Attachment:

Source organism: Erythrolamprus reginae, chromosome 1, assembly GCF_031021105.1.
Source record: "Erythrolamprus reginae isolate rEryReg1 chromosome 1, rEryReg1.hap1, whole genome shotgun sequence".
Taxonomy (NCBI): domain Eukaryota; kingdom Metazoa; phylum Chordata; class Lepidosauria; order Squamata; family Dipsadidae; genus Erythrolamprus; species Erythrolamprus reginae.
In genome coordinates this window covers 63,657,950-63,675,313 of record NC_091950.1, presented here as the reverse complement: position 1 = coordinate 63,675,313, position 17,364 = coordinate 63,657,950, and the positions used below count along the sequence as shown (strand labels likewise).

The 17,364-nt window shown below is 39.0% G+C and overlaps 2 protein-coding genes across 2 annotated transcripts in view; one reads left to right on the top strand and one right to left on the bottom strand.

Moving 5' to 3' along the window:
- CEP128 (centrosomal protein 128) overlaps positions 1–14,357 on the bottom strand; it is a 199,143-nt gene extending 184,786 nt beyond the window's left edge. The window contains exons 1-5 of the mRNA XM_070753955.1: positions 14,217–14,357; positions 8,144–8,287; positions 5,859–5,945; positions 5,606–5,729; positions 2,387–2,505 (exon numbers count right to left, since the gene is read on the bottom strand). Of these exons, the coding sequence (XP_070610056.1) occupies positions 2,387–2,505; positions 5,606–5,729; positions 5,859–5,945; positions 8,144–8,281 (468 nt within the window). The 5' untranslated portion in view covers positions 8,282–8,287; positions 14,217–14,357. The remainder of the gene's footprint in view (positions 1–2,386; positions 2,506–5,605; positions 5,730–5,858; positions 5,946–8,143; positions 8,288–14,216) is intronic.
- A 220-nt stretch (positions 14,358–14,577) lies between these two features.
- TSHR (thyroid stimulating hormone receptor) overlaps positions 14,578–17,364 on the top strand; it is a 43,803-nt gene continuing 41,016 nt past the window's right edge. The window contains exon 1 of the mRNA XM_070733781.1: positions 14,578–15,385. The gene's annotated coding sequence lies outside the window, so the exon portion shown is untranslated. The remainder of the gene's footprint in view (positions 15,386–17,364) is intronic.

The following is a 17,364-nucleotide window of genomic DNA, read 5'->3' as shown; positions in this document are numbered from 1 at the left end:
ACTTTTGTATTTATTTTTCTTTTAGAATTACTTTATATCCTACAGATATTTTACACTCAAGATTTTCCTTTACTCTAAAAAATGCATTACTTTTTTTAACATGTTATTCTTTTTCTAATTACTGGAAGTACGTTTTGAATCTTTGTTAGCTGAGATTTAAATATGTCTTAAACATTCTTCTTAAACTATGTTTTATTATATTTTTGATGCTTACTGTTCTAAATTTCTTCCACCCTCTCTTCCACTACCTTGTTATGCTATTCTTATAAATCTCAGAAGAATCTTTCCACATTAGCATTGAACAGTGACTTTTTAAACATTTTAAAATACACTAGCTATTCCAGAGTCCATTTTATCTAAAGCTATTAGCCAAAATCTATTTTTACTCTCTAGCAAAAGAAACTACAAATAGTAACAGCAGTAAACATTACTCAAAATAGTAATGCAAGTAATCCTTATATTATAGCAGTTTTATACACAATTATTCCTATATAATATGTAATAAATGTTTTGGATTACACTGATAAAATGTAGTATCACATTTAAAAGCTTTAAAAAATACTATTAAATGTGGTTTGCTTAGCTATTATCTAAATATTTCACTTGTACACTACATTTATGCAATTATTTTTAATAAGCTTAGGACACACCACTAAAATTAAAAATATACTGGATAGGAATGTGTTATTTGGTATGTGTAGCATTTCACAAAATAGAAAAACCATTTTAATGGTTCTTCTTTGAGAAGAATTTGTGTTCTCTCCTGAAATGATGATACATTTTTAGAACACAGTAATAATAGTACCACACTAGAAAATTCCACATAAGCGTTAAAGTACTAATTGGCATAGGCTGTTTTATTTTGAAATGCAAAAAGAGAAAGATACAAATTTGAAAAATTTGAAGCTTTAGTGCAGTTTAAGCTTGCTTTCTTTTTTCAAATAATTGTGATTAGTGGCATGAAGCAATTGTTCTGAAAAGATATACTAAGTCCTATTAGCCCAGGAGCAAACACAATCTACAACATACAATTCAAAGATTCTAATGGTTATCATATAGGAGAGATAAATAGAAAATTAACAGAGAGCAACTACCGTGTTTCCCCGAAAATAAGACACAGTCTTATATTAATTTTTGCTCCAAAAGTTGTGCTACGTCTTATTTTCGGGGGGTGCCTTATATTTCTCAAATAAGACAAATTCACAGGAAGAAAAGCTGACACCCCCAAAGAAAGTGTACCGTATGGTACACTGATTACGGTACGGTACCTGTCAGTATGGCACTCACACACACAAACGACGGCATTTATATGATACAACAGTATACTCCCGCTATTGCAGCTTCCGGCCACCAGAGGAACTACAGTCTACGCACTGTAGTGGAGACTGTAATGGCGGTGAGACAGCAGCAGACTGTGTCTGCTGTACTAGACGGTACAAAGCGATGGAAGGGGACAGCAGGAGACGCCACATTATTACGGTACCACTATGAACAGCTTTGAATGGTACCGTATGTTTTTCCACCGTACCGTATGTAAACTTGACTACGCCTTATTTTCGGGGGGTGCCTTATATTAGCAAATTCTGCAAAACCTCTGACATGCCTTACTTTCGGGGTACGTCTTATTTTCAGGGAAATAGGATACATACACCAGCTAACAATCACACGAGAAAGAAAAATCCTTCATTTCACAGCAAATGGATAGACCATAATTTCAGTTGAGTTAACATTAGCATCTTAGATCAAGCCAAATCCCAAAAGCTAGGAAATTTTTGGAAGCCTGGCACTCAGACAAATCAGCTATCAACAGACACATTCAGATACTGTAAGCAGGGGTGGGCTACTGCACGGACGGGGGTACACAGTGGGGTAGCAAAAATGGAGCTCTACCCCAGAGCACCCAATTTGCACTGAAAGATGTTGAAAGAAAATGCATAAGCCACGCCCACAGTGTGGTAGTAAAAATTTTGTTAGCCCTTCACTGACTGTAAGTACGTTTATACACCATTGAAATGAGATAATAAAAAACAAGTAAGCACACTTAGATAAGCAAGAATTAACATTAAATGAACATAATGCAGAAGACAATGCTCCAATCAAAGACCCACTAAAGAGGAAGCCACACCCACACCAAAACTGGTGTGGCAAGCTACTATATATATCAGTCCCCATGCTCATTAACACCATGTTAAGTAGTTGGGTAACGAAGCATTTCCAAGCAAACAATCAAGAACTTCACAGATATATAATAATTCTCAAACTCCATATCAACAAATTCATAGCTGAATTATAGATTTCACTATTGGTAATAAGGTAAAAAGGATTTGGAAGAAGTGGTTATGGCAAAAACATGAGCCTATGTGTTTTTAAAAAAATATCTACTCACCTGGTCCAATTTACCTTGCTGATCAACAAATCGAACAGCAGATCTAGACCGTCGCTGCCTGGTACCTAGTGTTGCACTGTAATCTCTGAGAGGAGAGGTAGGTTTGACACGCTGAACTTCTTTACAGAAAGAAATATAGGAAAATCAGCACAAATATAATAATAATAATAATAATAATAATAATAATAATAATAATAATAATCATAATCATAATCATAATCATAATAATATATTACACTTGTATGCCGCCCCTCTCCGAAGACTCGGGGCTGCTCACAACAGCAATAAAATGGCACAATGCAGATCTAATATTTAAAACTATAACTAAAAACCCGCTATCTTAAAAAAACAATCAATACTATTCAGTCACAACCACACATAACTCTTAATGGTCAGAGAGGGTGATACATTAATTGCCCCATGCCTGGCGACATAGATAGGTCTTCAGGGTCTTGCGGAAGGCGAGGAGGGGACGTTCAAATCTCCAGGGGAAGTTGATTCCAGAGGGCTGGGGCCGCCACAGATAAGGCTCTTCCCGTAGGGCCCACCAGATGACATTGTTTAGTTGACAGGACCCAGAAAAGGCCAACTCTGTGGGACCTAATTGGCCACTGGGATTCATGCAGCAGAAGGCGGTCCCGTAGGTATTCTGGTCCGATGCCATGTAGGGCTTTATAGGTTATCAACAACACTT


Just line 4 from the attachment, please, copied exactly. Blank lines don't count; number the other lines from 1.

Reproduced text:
In genome coordinates this window covers 63,657,950-63,675,313 of record NC_091950.1, presented here as the reverse complement: position 1 = coordinate 63,675,313, position 17,364 = coordinate 63,657,950, and the positions used below count along the sequence as shown (strand labels likewise).